Captain Jack Sparrow is back yet again, in Pirates of the Caribbean Salazar’s Revenge, a surprisingly enjoyable pirate adventure that stars a mix of old and new faces, that somehow manages to keep the franchise afloat.
Not many film series make it to five mainline entries. Even fewer do so while retaining what made them appealing in the first place (I’m looking at you, Transformers: The Last Knight). Pirates of the Caribbean Salazar’s Revenge (or Dead Men Tell No Tales depending on where you see it) bucks the trend and manages to bring aboard much of what made the series so entertaining in the first place.
Johnny Depp’s stumbling, mumbling, drunken pirate Captain Jack Sparrow is back, caught up in yet another quest for a mythical artifact thhat he needs to save his neck from a supernatural foe. This time the McGuffin is Poseidon’s Trident, which holds the power to remove “all” sea curses. This would be very valuable to the very cursed Captain Salazar (Javier Bardem) and the crew of his ship, the Monarch. Doomed to a watery half-life aboard a ship that eats other ships after a previous encounter with a young Sparrow, Salazar seeks the trident to remove his curse and wreak his revenge on Sparrow.
The Next Generation
Also seeking the trident are a young Henry Turner (Brenton Thwaites) and Carina Smyth (Kaya Scodelario), who both need it to resolve some daddy issues. Henry wants to use it to free his father Will Turner (Orlando Bloom) from the captaincy of the Flying Dutchman (after the events of Pirates of the Caribbean At Worlds End) while Carina strives to find the Trident in order to explore the only link she has to the father who abandoned her as a baby; the only known map to the trident, a map “no man can read”.
Throw in the always entertaining Geoffrey Rush as Captain Barbossa, now the head of a pirate fleet and some English troops led by David Wenham and you’ve all the ingredients of a stirring pirate adventure: Jack, a dashing hero, a “feisty” heroine, a crew of pirate reprobates, a supernatural enemy and a powerful magical treasure to be found. After five previous outings is that still enough?
A journey too far?
On paper On Stranger Tides, the previous film, also had all the necessary ingredients but ended up as mostly forgettable. Seriously, without looking at IMDB or Wikipedia, can you remember that film’s cast and plot? Salazar’s Revenge manages to be a far more successful “soft” reboot of the series by embracing the plot and characters of the first three films, rather than distancing itself from them. I never thought I’d care so much about Orlando Bloom and Keira Knightly’s characters, particularly as they are off screen for the majority of the movie!
This latest adventure also recaptures much of the fun of the originals. In part this is due to the slight rehabilitation of Depp’s Sparrow. He’s still an untrustworthy, selfish, blundering, lucky pirate, but some of his more despicable traits have been scaled back . He seems less likely to double cross and betray his so-called-friends at the drop of a hat. His comedy pratfalls also appear to have been toned down, remaining funny rather than annoying.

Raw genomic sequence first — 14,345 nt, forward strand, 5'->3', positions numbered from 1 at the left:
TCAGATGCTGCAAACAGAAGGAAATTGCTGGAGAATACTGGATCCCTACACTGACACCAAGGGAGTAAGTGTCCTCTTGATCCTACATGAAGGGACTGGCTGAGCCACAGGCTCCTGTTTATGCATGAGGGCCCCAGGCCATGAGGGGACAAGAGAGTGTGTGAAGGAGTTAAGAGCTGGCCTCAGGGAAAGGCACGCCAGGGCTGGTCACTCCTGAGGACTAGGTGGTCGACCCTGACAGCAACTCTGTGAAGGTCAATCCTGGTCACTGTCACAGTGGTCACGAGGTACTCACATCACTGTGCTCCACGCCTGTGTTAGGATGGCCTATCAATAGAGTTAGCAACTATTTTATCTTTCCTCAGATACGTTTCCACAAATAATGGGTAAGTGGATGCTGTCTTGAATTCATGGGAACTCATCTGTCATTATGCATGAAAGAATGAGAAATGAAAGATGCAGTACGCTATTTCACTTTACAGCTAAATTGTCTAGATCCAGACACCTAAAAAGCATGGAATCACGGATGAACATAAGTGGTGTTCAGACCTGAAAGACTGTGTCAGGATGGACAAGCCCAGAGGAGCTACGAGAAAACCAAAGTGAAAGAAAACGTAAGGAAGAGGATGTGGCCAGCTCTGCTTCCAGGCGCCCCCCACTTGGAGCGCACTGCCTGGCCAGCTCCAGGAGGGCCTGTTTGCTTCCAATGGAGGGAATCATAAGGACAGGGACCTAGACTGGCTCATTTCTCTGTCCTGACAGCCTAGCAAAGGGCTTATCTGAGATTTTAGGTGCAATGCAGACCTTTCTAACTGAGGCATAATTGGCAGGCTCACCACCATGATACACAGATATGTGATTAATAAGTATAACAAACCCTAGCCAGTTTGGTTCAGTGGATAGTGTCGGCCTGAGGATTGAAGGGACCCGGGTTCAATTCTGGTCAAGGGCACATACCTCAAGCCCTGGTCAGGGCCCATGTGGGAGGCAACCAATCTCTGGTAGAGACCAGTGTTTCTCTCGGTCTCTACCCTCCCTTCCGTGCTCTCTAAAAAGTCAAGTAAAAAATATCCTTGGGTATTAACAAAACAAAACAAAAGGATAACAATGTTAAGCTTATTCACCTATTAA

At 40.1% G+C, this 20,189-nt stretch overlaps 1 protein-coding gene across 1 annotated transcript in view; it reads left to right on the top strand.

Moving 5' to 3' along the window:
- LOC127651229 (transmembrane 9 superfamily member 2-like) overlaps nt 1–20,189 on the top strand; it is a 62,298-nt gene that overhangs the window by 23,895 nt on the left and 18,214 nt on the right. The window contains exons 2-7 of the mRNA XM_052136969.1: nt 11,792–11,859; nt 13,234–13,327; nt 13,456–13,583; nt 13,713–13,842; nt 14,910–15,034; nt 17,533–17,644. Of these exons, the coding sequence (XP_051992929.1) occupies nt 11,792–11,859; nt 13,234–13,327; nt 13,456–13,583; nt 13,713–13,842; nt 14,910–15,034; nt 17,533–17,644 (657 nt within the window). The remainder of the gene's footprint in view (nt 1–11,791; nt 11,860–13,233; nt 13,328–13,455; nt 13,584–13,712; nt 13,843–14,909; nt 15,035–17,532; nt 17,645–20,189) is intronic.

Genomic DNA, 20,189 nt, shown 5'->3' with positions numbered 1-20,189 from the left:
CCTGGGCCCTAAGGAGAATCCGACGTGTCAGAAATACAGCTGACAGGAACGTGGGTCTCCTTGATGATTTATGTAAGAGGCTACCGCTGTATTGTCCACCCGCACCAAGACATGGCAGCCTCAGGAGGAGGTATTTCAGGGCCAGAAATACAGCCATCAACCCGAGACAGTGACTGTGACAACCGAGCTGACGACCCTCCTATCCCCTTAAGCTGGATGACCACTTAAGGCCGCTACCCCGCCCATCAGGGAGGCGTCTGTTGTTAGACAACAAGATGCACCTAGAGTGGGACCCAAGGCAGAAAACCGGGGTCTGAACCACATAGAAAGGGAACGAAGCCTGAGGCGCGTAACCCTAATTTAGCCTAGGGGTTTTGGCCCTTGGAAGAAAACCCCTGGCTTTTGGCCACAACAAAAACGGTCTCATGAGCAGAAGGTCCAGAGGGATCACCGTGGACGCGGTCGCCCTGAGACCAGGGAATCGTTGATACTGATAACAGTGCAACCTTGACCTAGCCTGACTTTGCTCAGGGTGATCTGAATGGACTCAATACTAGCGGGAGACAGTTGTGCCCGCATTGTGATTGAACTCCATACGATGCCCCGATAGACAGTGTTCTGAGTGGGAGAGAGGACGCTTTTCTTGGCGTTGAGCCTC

New directors Joachim Rønning and Espen Sandberg seem to have taken a lesson or two from the Fast and the Furious series on keeping your anti-hero’s likeable. They also seem to have studied a certain sequence with a safe from Fast 5 very closely.
Dead Men Tell No Tales
As a villain Javier Bardem’s Salazar delivers the required menace, overcoming any concerns raised by the trailers about his dialogue delivery. The rotting underwater effect used on him and his crew is well realised but has some difficulty overcoming the high watermark left by Bill Nighy’s Davy Jones and his crew of half-man half-sea creatures.
Brenton Thwaites fills Blooms’s pirate boots so well that he may as well be playing the same character, while Scodelario’s scientist Carina manages to be different enough from Knightley’s role to stand out. Geoffrey Rush is as solid as ever, with the added bonus of a much more interesting character arc this time around.
While it takes a some time to get it’s sea legs (the cast seem confined to shore for a very long time at the start) once the adventure is underway it delivers plenty of fun, excitement and laughs.
That’s not to say that there aren’t some dud moments. A shotgun wedding (musket wedding?) with some redneck “oirish” pirates fails to hit it’s mark and the concept that pirates would scoff at using the stars to navigate seems a bit off for the time period. Some characters also come and go with little or no explanation, but none of these sink the adventure.
Hello darkness my old friend.
I do wish that filmmakers would stop setting scenes at night in IMAX 3D releases, however. Combined with the darkening effect of the 3D glasses it can be difficult, if not impossible, to make out what’s going on in some scenes, obscuring much of the good work done by the effects team
Pirates of the Caribbean: Salazar’s Revenge may feature some zombie sharks but thankfully the series hasn’t quite jumped the proverbial shark. With a post credits sequence setting up possible sequels there may be life in this old sea dog yet.
Starring: Johnny Depp, Javier Bardem, Geoffrey Rush, Brenton Thwaites, Kaya Scodelario, Kevin McNally (No relation).
Directed by: Joachim Rønning & Espen Sandberg
Official Site here.